Chemical compound

Chemical compound

A chemical compound is a substance consisting of two or more different elements chemically bonded together in a fixed proportion by mass.

Nature

Fine-tuning the definition

There are some exceptions to the definition above. Certain crystalline compounds are non-stoichiometric compounds because they vary in composition according to the presence or otherwise of elements trapped within the crystal structure. Some compounds regarded as chemically identical may have varying amounts of heavy or light isotopes of the constituent elements, which will make the ratio of elements by mass vary slightly. A compound therefore may not be completely homogenous, but for most purposes in chemistry it can be regarded as such.

Compounds compared to mixtures

Compounds have different physical and chemical properties from their constituent elements. This is the one principal criterion for distinguishing a compound from a mixture of elements or substances: a mixture's properties are generally similar or related to the properties of its constituents. Another criterion is that the constituents of a mixture can usually be separated by simple, mechanical means such as filtering, those of a compound are often very hard to separate. Furthermore, when a compound is formed from its constituents, a chemical change takes place through chemical reactions. Mixtures can be made by mechanical means alone.

An example of a mixture that is often confused to be a compound is an alloy. It is made mechanically, most commonly by heating up all of the constituent(s) and then cooling it quickly so that the constituents are then "caught" in the base metal.

Nevertheless, there are multiple border cases between compound and mixture. Examples are solutions of alkali metals in liquid ammonia, intermetallic compounds, etc..

Formula

Chemists describe compounds using formula in various formats. For molecules, the formula for the molecular unit is shown. For polymeric materials, such as minerals and many metal oxides, the empirical formula is given, e.g. NaCl for table salt. The order of the elements in molecular and empirical formulas is C, then H and then alphabetical. Trifluoroacetic acid is thus described as C2HF3O2. More descriptive formulas convey structure information, illustrated again with trifluoroacetic acid. CF3CO2H. On the other hand, formulas for inorganic compounds often do not convey structural information, as illustrated by H2SO4 for a molecule that has no H-S bonds. A more descriptive presentation would be O2S(OH)2.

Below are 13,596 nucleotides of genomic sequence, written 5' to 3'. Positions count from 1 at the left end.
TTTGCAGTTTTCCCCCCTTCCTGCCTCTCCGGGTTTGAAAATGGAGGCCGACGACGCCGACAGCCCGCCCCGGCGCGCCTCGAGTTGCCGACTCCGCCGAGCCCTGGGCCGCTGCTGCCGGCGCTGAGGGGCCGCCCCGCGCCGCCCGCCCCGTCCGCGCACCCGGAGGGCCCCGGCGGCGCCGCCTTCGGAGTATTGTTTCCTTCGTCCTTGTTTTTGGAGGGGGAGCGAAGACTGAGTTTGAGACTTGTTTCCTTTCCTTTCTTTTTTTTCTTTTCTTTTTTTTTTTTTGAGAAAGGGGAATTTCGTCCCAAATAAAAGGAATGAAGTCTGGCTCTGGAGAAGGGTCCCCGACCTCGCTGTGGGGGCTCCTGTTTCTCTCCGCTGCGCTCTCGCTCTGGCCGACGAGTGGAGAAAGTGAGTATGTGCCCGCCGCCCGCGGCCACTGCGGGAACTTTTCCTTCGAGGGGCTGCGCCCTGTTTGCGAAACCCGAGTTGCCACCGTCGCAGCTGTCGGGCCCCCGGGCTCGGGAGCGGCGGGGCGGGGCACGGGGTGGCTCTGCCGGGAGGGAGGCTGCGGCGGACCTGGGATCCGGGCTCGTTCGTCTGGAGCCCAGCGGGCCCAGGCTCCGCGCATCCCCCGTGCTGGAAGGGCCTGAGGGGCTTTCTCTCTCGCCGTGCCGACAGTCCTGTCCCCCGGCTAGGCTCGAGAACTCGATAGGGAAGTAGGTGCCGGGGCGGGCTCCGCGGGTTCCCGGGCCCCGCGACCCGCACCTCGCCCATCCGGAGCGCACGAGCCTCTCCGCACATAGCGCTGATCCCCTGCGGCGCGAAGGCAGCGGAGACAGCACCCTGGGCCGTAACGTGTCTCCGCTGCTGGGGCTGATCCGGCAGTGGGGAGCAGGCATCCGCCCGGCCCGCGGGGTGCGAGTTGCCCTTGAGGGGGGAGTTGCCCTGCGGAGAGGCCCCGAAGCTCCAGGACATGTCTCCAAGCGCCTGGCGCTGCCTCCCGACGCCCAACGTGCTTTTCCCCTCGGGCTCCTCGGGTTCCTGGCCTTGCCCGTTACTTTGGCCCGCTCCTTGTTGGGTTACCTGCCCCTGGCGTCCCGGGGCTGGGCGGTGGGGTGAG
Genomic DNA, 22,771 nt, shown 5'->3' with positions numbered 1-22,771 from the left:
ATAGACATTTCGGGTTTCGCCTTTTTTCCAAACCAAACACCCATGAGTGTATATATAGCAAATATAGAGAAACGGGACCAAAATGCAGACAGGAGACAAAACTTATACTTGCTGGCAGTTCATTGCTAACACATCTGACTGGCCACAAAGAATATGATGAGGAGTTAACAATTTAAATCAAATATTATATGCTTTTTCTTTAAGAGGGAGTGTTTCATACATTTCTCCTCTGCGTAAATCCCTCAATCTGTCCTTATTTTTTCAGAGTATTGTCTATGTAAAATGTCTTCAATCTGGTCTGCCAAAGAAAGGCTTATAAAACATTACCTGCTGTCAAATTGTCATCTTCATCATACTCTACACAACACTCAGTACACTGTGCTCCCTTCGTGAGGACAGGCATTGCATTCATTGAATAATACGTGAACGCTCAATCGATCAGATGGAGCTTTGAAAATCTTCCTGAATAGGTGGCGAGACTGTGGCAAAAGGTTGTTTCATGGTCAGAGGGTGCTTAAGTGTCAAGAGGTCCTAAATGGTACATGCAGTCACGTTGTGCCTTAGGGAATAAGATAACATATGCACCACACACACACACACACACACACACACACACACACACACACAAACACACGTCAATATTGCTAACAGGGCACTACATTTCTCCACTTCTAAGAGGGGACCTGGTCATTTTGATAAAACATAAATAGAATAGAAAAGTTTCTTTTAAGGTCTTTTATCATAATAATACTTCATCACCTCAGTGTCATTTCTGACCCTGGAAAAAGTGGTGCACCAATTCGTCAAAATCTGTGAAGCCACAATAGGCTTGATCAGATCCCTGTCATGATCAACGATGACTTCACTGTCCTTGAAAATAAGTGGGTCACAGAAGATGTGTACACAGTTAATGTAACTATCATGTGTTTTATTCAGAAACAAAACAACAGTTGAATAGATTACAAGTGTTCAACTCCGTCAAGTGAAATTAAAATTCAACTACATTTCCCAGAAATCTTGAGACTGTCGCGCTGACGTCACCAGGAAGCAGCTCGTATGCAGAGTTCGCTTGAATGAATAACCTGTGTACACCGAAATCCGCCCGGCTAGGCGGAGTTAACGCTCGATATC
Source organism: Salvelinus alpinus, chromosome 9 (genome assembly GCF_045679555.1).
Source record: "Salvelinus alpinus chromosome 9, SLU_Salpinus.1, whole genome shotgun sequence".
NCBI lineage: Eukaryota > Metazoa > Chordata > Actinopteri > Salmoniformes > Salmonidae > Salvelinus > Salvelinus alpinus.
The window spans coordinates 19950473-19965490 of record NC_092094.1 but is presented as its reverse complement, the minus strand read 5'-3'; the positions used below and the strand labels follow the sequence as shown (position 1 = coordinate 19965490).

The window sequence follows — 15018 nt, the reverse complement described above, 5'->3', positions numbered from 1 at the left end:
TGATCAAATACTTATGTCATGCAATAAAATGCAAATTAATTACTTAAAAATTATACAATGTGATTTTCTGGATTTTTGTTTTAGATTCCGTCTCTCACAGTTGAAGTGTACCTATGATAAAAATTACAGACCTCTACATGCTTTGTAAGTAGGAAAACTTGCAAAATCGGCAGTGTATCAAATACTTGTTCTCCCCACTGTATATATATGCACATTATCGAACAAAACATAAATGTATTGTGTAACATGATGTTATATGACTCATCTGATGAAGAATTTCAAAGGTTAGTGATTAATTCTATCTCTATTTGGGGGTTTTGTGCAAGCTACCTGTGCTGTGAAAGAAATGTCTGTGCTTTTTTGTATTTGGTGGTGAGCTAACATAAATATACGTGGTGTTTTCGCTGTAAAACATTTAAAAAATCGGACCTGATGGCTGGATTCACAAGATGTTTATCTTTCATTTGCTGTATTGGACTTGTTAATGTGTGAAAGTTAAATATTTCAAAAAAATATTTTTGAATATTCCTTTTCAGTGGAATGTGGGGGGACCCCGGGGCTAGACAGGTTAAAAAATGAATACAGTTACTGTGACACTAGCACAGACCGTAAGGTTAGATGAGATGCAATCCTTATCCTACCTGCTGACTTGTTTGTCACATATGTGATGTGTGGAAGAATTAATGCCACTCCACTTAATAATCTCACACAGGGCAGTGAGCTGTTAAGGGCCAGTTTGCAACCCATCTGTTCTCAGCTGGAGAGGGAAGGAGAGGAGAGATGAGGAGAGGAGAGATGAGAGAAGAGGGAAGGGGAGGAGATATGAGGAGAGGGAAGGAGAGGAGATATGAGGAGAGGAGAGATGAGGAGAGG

Elements form compounds to become more stable. They become stable when they have the maximum number of possible electrons in their outermost energy level, which is normally two or eight valence electrons. This is the reason that noble gases do not frequently react: they already possess eight valence electrons (the exception being helium, which requires only two valence electrons to achieve stability).

Phases and thermal properties

Compounds may have several possible phases. All compounds can exist as solids, at least at low enough temperatures. Molecular compounds may also exist as liquids, gases, and, in some cases, even plasmas. All compounds decompose upon applying heat. The temperature at which such fragmentation occurs is often called the decomposition temperature. Decomposition temperatures are not sharp and depend on the rate of heating. At sufficiently high temperatures, all compounds, either after they have decomposed somehow or in the act of decomposing, fragment into smaller compounds or to individual atoms.

CAS number

Every chemical compound that has been described in the literature carries a unique numerical identifier, its CAS number.

References

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